- Increased costs for individuals, families, and businesses;
- Resumption of excessive health care spending and middle-class taxation; and
- A long series of managerial failures or unanticipated consequences.
In total, 41 states saw average deductibles increase, with 17 states – representing 45 percent of the total exchange enrollment – seeing double-digit spikes. The largest increases were in Mississippi (39%), Washington (31%), South Carolina (26%), Louisiana (24%), Florida (23%), Michigan and Vermont (22%), Arizona (21%), and North Carolina and Rhode Island (20%). Only two states (New Mexico and Oklahoma) had double-digit declines.
That’s to account for lower-than-hoped enrollment, sicker-than-expected customers and problems with the government’s financial backstop for insurance markets.
I could spend a great deal more time highlighting all the failings of Obamacare and its ripples effects. I haven’t even touched on the costs to the American taxpayer, which I’ll save for my post on Debt and Spending. But the bottom line is that this wonderful piece of legislation (insert sarcasm here) has:
- Generated big and surprising out-of-pocket costs;
- Caused insurance costs to continue rising, burdening businesses and families;
- Reduced insurance competition (if you are new to economics, please note that competition actually drives costs down);
- Had a negative impact on job growth;
- Caused the overall cost curve to bend upward;
- Imposed major tax increases on America’s middle class, and;
- Threatened seniors’ future access to healthcare due to Medicare payment cuts.
The over 900-page long Affordable Care Act has regulations, instructions, and standards for pretty much every aspect of health care in the United States. The result is that virtually every major decision in the health care sector of the American economy is either made or constrained, directly or indirectly, by federal officials. Hello, Socialism!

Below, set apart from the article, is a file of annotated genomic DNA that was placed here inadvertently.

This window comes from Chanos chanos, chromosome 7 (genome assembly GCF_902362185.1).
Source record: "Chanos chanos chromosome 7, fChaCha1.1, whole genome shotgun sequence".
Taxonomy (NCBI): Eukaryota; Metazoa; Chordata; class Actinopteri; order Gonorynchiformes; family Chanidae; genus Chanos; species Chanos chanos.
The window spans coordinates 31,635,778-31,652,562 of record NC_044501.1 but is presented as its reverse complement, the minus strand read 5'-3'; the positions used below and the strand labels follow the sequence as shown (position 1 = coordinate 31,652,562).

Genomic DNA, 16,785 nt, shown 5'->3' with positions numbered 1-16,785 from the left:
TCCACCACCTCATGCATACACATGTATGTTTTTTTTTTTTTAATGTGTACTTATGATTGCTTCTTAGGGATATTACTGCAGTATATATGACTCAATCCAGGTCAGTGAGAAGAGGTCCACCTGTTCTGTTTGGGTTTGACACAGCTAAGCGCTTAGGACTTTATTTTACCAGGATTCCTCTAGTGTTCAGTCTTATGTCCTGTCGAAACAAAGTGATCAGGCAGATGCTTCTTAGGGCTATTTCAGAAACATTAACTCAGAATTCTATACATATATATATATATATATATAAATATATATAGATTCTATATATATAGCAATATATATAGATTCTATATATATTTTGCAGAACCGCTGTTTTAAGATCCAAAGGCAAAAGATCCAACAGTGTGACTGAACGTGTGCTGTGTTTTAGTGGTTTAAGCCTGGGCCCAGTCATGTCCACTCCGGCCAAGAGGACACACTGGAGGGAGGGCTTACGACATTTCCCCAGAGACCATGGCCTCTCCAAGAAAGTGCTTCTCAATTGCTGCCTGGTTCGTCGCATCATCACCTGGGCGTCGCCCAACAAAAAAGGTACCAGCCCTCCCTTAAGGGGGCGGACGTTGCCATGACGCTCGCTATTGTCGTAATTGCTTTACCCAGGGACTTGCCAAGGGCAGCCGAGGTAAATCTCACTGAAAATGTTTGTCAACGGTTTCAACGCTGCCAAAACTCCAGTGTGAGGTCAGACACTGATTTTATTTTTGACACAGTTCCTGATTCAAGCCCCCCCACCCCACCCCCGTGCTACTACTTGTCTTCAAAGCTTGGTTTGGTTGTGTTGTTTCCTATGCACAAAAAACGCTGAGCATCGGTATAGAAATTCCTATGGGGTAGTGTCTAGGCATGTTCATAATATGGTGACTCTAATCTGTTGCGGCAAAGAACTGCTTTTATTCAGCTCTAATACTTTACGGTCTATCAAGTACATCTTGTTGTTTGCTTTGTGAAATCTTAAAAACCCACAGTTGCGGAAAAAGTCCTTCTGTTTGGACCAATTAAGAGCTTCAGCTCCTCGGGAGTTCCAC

So to answer my initial questions, the quality of healthcare leaves something to be desired, which I can personally attest to, and the cost of the 15 million fewer people without health insurance is pretty darn high. Especially since most Obamacare advocates focus on the 15 million number and conveniently leave out the fact that 10.8% of Americans are still living without health insurance (Gallup Poll) – a mere 4.8% drop from 2008 and two years before Obamacare was passed. The majority of those uninsured are minorities, young adults and low-income Americans. Additionally, 15.5% of respondents to the poll said that they had lacked the ability to pay for their health insurance (those pesky deductibles!) or necessary medications at some point in 2016. And of those Americans with insurance, the number who say they are satisfied with the quality of their health care has dropped.
Trump says that Obamacare is one of the worst pieces of legislation ever. Hillary says we can still fix it. Hey Hillary, you can’t fix what never worked to begin with. Once again, my vote goes to Trump.